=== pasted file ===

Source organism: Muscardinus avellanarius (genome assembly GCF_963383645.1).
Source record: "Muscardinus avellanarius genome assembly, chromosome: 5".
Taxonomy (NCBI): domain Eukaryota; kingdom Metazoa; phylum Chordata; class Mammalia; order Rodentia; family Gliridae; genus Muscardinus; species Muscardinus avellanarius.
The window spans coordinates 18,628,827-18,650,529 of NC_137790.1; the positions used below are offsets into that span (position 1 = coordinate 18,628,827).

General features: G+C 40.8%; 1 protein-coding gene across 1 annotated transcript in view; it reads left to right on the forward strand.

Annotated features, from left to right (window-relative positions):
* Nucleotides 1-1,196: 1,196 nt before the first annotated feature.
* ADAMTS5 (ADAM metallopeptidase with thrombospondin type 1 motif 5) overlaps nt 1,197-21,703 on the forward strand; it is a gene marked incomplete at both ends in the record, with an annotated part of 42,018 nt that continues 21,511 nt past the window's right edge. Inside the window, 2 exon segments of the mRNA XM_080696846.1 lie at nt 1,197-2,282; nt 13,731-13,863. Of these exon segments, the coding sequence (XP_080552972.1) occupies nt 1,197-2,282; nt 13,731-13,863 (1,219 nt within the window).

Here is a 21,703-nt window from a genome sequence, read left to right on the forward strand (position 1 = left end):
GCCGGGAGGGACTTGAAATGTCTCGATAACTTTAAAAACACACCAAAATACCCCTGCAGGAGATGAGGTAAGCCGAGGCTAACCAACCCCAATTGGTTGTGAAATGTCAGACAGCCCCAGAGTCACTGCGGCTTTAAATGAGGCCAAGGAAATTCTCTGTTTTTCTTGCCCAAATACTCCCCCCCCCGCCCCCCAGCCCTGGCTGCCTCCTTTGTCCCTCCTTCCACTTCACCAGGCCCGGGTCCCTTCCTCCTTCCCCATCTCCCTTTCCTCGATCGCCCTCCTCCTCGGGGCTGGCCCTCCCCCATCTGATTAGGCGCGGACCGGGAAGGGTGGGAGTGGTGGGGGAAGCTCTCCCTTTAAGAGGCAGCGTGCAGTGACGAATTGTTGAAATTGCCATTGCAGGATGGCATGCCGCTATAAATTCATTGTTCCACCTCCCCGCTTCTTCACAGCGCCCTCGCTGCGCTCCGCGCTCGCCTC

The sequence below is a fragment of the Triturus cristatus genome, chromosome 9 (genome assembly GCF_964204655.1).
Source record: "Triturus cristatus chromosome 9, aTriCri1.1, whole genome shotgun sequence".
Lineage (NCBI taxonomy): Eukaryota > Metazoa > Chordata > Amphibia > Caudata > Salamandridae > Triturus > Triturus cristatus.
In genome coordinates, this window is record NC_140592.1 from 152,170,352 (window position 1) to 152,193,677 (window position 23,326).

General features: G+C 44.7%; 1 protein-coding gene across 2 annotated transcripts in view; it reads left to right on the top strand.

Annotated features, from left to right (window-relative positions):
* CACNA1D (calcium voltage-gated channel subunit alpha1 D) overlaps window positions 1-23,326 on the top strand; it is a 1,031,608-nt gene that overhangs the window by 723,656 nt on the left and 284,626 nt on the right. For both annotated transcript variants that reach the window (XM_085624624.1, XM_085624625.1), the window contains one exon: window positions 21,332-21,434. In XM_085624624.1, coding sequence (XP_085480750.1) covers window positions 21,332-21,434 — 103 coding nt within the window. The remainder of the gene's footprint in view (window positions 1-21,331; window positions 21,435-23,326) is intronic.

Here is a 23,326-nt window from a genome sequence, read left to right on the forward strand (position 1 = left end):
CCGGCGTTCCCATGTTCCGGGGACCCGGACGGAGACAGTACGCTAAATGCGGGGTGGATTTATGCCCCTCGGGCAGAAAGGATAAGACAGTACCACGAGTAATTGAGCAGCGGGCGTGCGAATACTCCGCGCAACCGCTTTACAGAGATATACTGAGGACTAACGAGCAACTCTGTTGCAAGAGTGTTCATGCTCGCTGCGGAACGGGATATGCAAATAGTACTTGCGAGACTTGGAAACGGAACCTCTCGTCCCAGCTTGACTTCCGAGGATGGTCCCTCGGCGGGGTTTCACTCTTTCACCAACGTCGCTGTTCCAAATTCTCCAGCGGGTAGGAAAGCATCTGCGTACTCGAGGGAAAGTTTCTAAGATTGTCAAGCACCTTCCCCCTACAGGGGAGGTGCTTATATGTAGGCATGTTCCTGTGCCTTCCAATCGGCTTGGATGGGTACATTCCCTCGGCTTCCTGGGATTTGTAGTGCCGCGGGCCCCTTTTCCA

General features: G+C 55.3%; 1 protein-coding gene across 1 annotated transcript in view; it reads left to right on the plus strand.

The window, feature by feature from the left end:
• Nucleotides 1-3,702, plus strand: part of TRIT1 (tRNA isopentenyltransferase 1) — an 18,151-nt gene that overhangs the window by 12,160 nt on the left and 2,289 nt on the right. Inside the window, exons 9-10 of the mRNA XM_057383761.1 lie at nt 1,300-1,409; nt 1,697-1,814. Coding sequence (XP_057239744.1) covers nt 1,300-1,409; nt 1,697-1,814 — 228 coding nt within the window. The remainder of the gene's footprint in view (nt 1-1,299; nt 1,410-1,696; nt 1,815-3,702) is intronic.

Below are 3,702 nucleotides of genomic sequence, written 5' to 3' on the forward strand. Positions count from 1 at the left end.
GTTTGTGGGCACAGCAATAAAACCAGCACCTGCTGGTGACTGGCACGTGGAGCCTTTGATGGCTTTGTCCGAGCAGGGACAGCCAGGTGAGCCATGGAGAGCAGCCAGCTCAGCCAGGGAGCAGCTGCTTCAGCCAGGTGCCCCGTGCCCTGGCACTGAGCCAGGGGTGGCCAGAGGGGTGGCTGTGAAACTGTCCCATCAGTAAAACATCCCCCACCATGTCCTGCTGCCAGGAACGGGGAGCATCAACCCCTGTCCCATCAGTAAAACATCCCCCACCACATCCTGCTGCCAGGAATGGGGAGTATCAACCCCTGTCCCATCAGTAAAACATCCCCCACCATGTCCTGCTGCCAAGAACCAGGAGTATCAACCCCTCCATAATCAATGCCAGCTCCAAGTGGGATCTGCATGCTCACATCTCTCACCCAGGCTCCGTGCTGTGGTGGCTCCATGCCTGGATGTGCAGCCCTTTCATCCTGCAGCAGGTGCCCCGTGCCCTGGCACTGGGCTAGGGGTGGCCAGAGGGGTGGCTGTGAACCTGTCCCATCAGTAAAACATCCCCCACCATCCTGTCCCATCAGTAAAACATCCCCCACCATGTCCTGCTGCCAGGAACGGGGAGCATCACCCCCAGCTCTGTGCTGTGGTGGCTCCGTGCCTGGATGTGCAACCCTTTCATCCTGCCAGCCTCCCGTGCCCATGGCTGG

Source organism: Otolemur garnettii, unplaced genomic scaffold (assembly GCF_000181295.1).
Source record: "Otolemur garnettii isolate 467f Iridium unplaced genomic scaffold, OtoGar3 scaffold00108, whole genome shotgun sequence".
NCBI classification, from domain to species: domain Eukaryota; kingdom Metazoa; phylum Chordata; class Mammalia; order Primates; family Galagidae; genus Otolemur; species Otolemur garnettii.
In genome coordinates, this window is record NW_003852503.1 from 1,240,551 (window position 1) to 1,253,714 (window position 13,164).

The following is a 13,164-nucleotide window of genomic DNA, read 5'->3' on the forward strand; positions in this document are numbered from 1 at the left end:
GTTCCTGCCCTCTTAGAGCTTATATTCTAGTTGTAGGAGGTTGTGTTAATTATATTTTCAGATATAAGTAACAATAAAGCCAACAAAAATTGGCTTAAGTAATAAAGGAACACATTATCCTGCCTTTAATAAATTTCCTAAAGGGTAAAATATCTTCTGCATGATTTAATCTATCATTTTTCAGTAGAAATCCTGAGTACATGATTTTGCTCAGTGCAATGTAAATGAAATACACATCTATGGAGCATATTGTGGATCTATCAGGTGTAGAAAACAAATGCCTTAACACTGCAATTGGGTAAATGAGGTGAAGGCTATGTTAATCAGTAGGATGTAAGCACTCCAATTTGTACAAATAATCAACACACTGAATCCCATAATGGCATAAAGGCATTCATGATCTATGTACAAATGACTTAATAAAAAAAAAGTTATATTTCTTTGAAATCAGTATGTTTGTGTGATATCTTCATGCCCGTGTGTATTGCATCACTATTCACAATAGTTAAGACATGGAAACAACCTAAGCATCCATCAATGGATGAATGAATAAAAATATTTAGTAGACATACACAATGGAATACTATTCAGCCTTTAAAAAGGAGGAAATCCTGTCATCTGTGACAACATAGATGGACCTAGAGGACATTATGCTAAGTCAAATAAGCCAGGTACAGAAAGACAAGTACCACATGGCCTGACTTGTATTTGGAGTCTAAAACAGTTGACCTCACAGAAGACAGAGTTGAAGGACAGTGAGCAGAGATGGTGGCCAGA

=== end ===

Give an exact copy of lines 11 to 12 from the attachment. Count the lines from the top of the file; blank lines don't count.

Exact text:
The sequence below is a fragment of the Triturus cristatus genome, chromosome 9 (genome assembly GCF_964204655.1).
Source record: "Triturus cristatus chromosome 9, aTriCri1.1, whole genome shotgun sequence".